The Masters golf tournament, which is being played this weekend, has been praised as "a tradition unlike any other," but there is one tradition many would like to see go. The Augusta National Golf Club, the Georgia golf course where the Masters takes place, does not offer its invitation-only memberships to women. Controversy around this issue has swelled before, and the call for Augusta to admit women bubbled up again because of Virginia Rometty's becoming CEO of IBM, a corporate sponsor of the golf tournament. The previous four IBM CEOs, all male, were members of Augusta. (The club does not release its membership roster, however a list was leaked by USA Today in 2002). Many leading figures, including President Obama and his presumed 2012 rival, former Gov. Mitt Romney, would like to see women admitted to the club, and according to U.S. News contributing editor Mary Kate Cary, Rometty presents Augusta National the perfect opportunity to do so:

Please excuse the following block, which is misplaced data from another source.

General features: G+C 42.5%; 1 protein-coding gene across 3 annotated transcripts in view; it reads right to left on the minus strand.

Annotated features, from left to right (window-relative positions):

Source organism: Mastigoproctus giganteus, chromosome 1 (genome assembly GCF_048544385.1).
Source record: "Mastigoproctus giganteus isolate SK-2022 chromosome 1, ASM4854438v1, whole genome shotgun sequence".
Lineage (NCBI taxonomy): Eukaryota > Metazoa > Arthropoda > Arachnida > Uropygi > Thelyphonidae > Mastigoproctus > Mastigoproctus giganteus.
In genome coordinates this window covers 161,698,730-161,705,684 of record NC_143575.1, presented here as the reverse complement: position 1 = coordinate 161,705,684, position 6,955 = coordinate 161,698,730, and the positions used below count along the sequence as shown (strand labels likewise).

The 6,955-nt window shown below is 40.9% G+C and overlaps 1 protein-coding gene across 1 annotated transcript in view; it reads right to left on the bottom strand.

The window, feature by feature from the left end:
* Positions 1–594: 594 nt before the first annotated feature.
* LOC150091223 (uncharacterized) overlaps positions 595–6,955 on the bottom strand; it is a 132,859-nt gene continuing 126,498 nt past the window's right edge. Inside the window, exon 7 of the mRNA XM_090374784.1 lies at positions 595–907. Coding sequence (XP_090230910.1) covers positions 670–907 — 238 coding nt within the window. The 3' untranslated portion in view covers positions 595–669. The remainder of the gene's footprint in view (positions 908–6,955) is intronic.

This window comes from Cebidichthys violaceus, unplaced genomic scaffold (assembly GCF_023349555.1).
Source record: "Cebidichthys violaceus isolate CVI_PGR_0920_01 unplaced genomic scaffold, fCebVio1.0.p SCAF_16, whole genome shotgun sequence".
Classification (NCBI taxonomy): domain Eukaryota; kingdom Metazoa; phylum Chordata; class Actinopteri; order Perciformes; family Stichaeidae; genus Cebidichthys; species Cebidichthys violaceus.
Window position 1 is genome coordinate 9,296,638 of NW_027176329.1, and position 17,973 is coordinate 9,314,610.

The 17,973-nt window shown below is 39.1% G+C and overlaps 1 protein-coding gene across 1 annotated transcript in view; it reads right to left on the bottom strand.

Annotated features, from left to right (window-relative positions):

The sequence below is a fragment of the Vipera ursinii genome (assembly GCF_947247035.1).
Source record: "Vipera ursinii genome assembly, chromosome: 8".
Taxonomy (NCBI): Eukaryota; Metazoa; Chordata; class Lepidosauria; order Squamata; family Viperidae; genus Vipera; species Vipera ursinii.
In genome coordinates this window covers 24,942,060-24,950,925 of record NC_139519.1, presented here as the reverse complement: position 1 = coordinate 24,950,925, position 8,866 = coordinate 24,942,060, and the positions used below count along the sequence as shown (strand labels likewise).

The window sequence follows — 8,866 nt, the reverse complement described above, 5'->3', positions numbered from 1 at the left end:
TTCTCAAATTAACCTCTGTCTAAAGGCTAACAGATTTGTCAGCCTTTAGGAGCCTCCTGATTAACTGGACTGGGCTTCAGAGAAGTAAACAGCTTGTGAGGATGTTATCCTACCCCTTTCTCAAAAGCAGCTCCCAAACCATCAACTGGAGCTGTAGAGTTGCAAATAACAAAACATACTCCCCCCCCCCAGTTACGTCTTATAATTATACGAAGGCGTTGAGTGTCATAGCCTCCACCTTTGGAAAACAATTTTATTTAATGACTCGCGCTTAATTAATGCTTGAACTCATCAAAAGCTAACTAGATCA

It's a win-win for everyone: Admitting a woman would be great for the Augusta and Masters brands—and good for women's golf overall—and it would allow the IBM board of directors to continue their corporate sponsorship and stand behind their new CEO as an equal to her predecessors.
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